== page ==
From near death to success

Do you love giveaways and live music? WIUV Castleton was almost unable to bring its listeners live music last week.

Twice the Student Association Finance Board tabled WIUV’s requests for funding for bands for last week’s WIUV Week, said Student Association Vice President Rebecca Seguin.

“WIUV didn’t go to the Finance Board in the proper fashion,” said Seguin.

The station’s Treasurer, Tsubasa Corey, explained why the stations requests for funds were tabled.

“Our original plan for Led Zepagain was tabled because it was on Easter weekend,” she said. “They didn’t want to spend that much money on something that wasn’t going to get a large turnout.”

The second request, for Eric Schwartz and The Charms, was tabled because of a lack of coordination and misplaced papers, Corey said.

Student Association Treasurer Chet Cohen said WIUV had no documentation regarding pricing for the bands.

“It was a big mess. The Finance Board needs to know how much money is needed and proof from bands stating the prices,” said Cohen

Others, however, blamed the mix-up on the recent SA election process.

“You have people coming in that often have no idea what they are doing,” said MJ Stades, WIUV general manager and past vice president of academics. “But they certainly make a great effort to get everyone what they need.”

According to Seth Tuper, WIUV program manager, there “was a lot of miscommunication.”

But Tuper was ecstatic to say that the Finance Board accepted WIUV’s requests for funds.

“We’re having a fortnight celebration because we are celebrating our 30th anniversary as a radio station,” Tuper said.

A Night of Musical Comedy

WIUV brought Eric Schwartz, a parody and satirist musician, to the Campus Center Amphitheatre Tuesday April 18. Schwartz entertained the audience with lyrics like “Keep your Jesus of my penis and I’ll keep my penis off of you” and “These are things that stoned people do.” These lyrics did cause interruptions from members of the audience, but Schwartz didn’t mind.

“I’m getting paid, so have fun. Anything that happens is part of the show,” Schwartz said.

Tuper estimated that about 40 people attended the performance.

“I wish there were more people here, he’s really good,” said DJ Andrew Nardone, who wore a children’s lion costume.

The event was successful in Tuper’s eyes. He said last semester’s WIUV Week band brought the same amount of people, but cost about $2000 more.

A game of pool anyone?

WIUV hosted a pool tournament in the Campus Center game room last Thursday night at 8 p.m. The tournament had 22 competitors, Tuper said.

Productions manager Jesse Durona, who organized the tournament, said he was “especially satisfied.”

After two hours of tournament play, WIUV had its winner. Freshmen Jessee Maranda took home the prize, a graphite pool cue with carrying case.

“That’s why they came, they all wanted a good stick,” said Tuper.

The sound of loud garage rock

WIUV once again filled the Campus Center Amphitheatre with people last Saturday night. As part of the conclusion of WIUV Week, the station hosted Castleton band Flex and the Psychedelic Connection and Boston’s The Charms, said Tuper.

Flex and the Psychedelic Connection began playing at about 6:30 p.m. Like on cue, when the music started a line of girls stood up and began to dance. They swayed and grooved to the music looking like a bunch of trees in the wind.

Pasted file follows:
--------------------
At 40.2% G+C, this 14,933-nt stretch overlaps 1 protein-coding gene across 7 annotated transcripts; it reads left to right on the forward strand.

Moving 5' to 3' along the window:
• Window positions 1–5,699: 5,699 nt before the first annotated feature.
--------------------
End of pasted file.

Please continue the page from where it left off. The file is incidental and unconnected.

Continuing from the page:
During the set, Drummer Chuck Smith performed a 30-second drum solo, which received huge applause.

Responses to Flex and the Psychedelic Connection were varied.

“They weren’t on MTV’s Made, but the could be,” said Senior Tyler Lonzack sarcastically.

“The breaks are random, so it’s hard to dance to. But it’s good cause it’s not a normal set,” said Freshman Bryn Williams.

Flex and the Psychedelic Connection’s guitarist and vocalist Colin Kelly said he appreciates WIUV for giving him the chance to use the right equipment and work with Chad Voghell.

After an hour intermission, The Charms who consist of vocalist/pianist Ellie Vee, guitarist Joe Wizda, bassist Mark Nigro and drummer Prince Frederick began to play.

The Charms play an alternative, post-modern, punk style rock known as garage rock. The sound coming from the stage was loud, fast paced and fun. Vee, wearing a black leather jacket, blue jeans and knee high green boots mesmorized the audience. Wizda slammed out mind-blowing guitar riffs and Frederick rocked the Mohawk.

“She’s hot, they remind me of The Sounds,” said Junior Collin Haynes.

The Charms have been together for three and a half years and have toured all across the country, said Vee. She was ecstatic to play Castleton because it was their second show they’ve played in Vermont.

Vee said it was fun playing Castleton because they’ve played for audiences of 20 people to 10,000 people.

According to the unofficial headcount, there were 60 people in attendance.

The Real Reason Behind WIUV Week

WIUV Week allows the station to show that it is a useful medium on campus providing a community service, said Tuper.

“WIUV Week allows the station to reach out to fellow clubs and give us the opportunity to make public service announcements,” said DJ Adam Howland. “It helps us get listeners involved with the college community.”

Also, WIUV Week allows the station to reach out to listeners.

“WIUV week doesn’t only give us a chance to see if people are listening, but we also have cool giveaways and live music,” said Howland.

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